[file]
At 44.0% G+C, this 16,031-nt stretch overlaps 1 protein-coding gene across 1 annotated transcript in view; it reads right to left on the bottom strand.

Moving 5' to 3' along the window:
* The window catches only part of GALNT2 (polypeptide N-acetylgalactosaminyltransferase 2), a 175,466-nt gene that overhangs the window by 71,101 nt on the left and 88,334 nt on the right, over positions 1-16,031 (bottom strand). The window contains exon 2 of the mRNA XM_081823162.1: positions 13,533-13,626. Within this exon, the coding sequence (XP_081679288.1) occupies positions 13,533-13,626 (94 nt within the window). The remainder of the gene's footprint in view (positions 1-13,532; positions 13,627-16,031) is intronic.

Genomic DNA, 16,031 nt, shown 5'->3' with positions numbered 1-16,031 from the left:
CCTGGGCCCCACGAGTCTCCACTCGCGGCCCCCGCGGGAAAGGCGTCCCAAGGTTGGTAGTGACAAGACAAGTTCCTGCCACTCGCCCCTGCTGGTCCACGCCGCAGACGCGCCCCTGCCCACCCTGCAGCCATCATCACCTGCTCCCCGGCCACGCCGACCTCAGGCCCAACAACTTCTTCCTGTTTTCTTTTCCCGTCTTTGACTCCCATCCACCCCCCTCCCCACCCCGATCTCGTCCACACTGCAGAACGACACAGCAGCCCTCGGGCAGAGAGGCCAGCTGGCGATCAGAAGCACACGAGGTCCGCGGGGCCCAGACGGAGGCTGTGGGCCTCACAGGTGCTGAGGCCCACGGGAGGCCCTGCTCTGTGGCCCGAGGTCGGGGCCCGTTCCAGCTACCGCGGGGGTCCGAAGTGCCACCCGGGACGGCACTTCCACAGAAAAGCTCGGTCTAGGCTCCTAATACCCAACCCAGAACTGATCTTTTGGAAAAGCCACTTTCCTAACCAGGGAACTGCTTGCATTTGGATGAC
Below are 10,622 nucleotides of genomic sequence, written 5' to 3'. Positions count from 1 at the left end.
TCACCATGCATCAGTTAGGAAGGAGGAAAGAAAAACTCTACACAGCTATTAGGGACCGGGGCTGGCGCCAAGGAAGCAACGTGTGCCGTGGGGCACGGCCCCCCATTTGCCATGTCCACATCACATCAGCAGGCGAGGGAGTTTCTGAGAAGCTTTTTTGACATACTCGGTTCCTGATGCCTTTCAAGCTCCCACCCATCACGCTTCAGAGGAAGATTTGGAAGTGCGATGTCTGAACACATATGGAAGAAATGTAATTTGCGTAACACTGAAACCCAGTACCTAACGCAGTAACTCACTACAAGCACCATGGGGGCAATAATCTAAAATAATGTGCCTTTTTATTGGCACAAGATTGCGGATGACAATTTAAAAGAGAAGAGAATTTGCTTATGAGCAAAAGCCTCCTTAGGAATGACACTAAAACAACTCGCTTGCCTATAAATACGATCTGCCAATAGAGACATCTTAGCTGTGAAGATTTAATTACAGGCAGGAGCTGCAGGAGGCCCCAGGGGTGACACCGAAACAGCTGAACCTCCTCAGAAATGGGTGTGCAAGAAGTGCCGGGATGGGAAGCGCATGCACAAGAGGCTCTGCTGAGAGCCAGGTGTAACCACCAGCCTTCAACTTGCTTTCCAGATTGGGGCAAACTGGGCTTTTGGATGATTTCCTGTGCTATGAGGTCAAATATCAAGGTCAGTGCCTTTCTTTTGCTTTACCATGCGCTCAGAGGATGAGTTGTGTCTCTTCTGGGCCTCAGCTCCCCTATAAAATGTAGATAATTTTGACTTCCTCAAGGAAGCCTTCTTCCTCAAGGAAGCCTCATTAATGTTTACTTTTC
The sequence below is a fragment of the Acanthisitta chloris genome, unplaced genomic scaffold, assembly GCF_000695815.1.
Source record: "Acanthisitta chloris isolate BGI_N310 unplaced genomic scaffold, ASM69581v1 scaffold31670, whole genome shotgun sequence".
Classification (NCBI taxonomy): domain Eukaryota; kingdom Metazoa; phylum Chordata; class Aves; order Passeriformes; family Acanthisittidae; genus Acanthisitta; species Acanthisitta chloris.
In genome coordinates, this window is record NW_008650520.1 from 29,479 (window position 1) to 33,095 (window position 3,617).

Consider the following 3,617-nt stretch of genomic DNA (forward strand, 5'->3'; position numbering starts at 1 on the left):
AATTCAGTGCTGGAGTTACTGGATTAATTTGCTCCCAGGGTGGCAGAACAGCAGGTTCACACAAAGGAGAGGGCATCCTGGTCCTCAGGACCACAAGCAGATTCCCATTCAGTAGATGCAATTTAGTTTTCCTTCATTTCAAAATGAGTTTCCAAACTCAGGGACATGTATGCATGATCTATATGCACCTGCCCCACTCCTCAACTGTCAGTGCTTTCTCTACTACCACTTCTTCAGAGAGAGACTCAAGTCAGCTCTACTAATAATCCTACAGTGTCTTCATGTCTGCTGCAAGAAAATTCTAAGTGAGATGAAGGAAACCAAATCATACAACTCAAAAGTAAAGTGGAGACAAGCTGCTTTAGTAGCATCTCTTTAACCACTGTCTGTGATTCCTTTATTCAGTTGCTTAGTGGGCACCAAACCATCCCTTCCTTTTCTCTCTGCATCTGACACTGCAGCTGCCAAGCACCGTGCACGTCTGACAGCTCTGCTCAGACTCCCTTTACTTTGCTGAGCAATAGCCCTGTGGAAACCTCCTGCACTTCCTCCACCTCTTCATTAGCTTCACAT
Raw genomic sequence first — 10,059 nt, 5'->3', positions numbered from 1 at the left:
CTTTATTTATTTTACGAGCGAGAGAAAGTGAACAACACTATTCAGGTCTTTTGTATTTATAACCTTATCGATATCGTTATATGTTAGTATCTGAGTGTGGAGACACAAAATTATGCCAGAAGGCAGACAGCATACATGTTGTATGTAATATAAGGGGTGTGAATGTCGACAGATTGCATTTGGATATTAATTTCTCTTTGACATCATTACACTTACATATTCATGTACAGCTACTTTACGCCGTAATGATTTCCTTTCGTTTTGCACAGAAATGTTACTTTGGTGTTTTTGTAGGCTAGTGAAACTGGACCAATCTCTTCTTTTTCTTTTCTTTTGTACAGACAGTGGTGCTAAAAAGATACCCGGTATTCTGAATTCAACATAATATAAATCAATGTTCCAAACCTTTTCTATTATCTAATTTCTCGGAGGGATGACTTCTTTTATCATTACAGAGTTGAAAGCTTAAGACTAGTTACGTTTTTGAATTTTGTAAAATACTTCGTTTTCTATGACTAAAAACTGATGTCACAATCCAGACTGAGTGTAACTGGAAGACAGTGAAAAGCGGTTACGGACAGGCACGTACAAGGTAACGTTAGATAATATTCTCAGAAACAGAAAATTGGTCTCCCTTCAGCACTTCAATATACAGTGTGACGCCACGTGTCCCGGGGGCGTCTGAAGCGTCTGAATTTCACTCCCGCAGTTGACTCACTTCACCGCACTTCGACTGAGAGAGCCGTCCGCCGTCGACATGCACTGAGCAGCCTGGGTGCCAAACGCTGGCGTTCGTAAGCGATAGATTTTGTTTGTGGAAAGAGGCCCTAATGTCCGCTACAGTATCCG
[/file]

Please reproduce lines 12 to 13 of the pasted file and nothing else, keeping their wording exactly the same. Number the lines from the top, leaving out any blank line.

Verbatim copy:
Consider the following 3,617-nt stretch of genomic DNA (forward strand, 5'->3'; position numbering starts at 1 on the left):
AATTCAGTGCTGGAGTTACTGGATTAATTTGCTCCCAGGGTGGCAGAACAGCAGGTTCACACAAAGGAGAGGGCATCCTGGTCCTCAGGACCACAAGCAGATTCCCATTCAGTAGATGCAATTTAGTTTTCCTTCATTTCAAAATGAGTTTCCAAACTCAGGGACATGTATGCATGATCTATATGCACCTGCCCCACTCCTCAACTGTCAGTGCTTTCTCTACTACCACTTCTTCAGAGAGAGACTCAAGTCAGCTCTACTAATAATCCTACAGTGTCTTCATGTCTGCTGCAAGAAAATTCTAAGTGAGATGAAGGAAACCAAATCATACAACTCAAAAGTAAAGTGGAGACAAGCTGCTTTAGTAGCATCTCTTTAACCACTGTCTGTGATTCCTTTATTCAGTTGCTTAGTGGGCACCAAACCATCCCTTCCTTTTCTCTCTGCATCTGACACTGCAGCTGCCAAGCACCGTGCACGTCTGACAGCTCTGCTCAGACTCCCTTTACTTTGCTGAGCAATAGCCCTGTGGAAACCTCCTGCACTTCCTCCACCTCTTCATTAGCTTCACAT